In collaboration with local animal rights organization Hakol Chai, both People for the Ethical Treatment of Animals (PETA) and the British Animal Aid organization sent letters to Agriculture and Regional Development Minister Orit Noked on Monday, demanding that she prevent horse racing from coming to Israel.

Together, the three organizations are attempting to stop what Hakol Chai says are plans to bring in horse racing and gambling, industries that the groups say are ridden with cruelties and greed.

Monday’s campaign followed a Hakol Chai protest at the end of October against an Agriculture Ministry decision to invest NIS 750,000 in horse breeding, which the organization charged was going to be predominantly used for breeding racehorses – an allegation the ministry denied.

The two international animal rights bodies submitted their letters in honor of the upcoming International Animal Welfare Day, which falls out on Saturday, according to a Hakol Chai spokeswoman.

“We expect the agriculture minister to act according to the Animal Protection Law, which the Agriculture Ministry is charged with enforcing, and prevent this industry from establishing a toehold in Israeli culture,” said Hakol Chai professional manager Tal Sahar in a statement.

Kathy Guillermo, vice president of PETA, urged Noked to do all she could to dissuade the country from establishing a horse racing industry.

“Horseracing is an industry fraught with cruelty,” Guillermo wrote. “Thoroughbreds are victims of drug abuse, track and training conditions leading to injuries, over-breeding, abandonment and premature death.”

Calling horses “victims of a system that discards horses who no longer turn a profit,” Guillermo said that in 2011 alone, nearly 25,000 thoroughbreds had been foaled, and more than 10,000 had been sent to slaughter, according to PETA investigations.

Meanwhile, she expressed concern that drugs, both legal and illegal, as well unusual substances such as cobra venom, were being used to make horses run faster.

“Israel is already contending with a host of serious issues that adversely affect horses, including water shortages, lack of land availability, inadequate animal protection laws and shortage of humane enforcement officers,” she added. “If horse racing is permitted, these problems will only worsen, to the detriment of both humans and animals.”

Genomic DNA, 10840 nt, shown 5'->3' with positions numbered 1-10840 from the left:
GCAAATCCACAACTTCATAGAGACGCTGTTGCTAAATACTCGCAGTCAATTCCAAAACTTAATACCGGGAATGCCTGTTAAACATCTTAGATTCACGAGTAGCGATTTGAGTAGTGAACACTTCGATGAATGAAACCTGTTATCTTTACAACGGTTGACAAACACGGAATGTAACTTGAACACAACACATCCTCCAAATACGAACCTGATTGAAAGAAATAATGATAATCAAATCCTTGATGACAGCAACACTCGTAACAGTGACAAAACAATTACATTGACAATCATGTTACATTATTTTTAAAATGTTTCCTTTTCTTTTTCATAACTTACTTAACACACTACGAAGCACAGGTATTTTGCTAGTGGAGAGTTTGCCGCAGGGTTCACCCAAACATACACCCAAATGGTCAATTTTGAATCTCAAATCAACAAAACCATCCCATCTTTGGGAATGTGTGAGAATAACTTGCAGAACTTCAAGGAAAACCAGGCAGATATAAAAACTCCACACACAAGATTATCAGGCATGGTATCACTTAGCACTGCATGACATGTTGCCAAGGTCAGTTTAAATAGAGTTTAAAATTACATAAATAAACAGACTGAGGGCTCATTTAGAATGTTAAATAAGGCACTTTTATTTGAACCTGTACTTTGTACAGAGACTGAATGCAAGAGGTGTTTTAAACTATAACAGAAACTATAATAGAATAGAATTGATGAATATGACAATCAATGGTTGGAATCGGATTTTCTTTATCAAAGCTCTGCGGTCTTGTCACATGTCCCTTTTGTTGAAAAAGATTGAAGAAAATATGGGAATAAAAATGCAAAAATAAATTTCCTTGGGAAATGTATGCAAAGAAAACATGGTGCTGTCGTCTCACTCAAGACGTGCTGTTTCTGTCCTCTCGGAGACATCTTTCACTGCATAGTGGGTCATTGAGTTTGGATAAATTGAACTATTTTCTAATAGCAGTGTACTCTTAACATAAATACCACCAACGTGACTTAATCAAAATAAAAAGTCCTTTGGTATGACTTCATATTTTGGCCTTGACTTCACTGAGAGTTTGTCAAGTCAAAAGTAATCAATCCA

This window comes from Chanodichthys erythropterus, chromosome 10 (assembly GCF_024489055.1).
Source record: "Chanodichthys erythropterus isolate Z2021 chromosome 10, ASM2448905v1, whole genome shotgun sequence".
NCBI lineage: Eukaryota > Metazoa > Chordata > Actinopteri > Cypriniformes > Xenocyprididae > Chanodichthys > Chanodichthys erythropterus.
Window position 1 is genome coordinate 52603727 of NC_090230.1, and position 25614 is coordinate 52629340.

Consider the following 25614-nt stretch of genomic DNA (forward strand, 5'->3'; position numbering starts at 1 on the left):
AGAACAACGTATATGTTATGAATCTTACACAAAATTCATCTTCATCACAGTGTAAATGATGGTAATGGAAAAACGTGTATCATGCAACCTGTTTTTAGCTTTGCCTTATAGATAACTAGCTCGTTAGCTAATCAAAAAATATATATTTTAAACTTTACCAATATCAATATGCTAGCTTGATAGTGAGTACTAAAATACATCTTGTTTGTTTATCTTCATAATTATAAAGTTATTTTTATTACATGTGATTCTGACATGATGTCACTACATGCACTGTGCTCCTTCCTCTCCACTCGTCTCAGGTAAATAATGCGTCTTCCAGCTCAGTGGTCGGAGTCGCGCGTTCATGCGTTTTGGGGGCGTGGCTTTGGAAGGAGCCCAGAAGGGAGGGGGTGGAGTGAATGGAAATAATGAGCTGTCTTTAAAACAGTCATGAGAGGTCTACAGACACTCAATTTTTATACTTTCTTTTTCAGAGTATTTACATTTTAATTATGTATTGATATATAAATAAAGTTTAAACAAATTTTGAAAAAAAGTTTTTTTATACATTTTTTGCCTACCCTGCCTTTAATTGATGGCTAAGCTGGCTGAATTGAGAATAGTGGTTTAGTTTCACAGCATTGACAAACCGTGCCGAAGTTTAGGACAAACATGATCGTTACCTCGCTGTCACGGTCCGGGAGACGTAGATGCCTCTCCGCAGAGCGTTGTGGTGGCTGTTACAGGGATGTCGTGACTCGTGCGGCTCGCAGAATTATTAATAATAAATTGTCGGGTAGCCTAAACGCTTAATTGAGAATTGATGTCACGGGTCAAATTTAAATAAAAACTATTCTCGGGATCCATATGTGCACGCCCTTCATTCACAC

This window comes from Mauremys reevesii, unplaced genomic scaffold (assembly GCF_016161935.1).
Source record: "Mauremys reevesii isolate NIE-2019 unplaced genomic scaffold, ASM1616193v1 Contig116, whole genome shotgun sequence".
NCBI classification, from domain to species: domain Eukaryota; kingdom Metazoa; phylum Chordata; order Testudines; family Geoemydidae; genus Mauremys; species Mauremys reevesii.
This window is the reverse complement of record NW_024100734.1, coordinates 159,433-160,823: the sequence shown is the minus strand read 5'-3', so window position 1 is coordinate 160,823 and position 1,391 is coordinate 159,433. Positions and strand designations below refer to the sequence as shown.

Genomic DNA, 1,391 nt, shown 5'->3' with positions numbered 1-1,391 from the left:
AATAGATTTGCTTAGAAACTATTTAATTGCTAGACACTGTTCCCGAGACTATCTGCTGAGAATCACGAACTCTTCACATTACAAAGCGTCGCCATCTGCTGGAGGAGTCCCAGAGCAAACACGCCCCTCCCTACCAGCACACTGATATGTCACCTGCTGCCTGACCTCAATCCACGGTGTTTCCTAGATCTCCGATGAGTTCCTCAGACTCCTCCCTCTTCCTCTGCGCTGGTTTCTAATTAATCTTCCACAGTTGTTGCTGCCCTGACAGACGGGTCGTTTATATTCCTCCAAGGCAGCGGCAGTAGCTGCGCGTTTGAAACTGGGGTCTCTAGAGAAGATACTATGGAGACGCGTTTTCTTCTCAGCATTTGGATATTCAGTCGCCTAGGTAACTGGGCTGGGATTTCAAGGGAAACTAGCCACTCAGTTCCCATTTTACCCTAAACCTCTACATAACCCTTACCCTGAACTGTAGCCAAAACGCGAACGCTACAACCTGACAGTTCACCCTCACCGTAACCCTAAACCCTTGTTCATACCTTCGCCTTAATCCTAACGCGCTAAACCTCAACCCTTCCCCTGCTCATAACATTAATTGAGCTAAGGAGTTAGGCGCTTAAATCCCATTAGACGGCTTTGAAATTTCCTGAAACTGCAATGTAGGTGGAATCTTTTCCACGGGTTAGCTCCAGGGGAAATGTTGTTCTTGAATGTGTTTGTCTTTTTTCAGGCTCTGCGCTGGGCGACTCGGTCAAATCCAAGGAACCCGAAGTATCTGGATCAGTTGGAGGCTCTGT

Dene Stansall, horse racing consultant at Animal Aid, called the industry “unethical,” emphasizing that it exploited both horses and people. In his letter to Noked, he stressed that Israel should focus on five different reasons to back away from the horseracing industry: horse welfare as per the 1994 Animal Protection Law, the economics of the racing industry, infrastructure, cultural aspects and the global racing scene.

In the first category, Stansall pointed to the high incidences of injury and mortality among the racehorses, as well as the “disposal” of “unwanted animals” that occurs after their short careers. Meanwhile, he argued, the over-breeding that is intrinsic to the industry causes surpluses of animals that don’t make it to the races and have nowhere else to go.

Regarding economic concerns, he said that “it would be naïve to believe that horse racing could generate any substantial income” for Israel. The industry would require many more imports than exports, and the country would have trouble both selling broadcasting rights to international corporations and maintaining a stable betting market in such a relatively small population, he argued.

Likewise, in terms of infrastructure, Israel would need to invest huge amounts of money in a racecourse – an effort that already failed with a course partially built in Gilboa, which Stansall said “would not stand up to consistent racing.”

“A government ministry offer of over 750,000 NIS in public funds to farms willing to breed race horses in Israel would be a huge shortfall in establishing any successful commercial production,” he wrote.

“This would have no impact on local or global bloodstock markets and is an extremely naïve venture. Israel simply could not compete. It lacks ‘quality’ broodmares and stallions, which singularly cost more [than] the ministry’s proposed investment.”

He also stressed that Israel lacked any incidence of horseracing in its culture, a fact he called “a prerequisite to failure” in a world where the sport is highly unstable.

In response to the letters received on Monday, the ministry said that its NIS 750,000 investment simply aimed to bring the local horse-breeding industry up to the standards of other Western nations, in areas such as promoting their welfare, their growth, their training and treatment.

“These ministerial activities are not designed to provide services to [a hippodrome], but to satisfy fittingly an emerging industry in a large number of aspects that are not related to running a hippodrome,” a statement from the ministry said.

Meanwhile, the ministry said it expected that this investment, along with the office’s decision to publish acceptable practices for horse breeding, would “propel the professionalization of the horse industry in Israel” and enhance therapeutic, rehabilitative and sport riding. The industry will also increase employment opportunities and community services for periphery residents, the statement said.

Currently all horseracing takes place under the supervision of the ministry’s Veterinary Services, and since procedures for such events were established in December 2006, no accidents have occurred whatsoever, according to the ministry.

“The Agriculture Ministry and the minister who heads it attach great importance to maintaining the welfare of animals in general and of racehorses in particular, according to the strictest standards accepted internationally,” the statement said.

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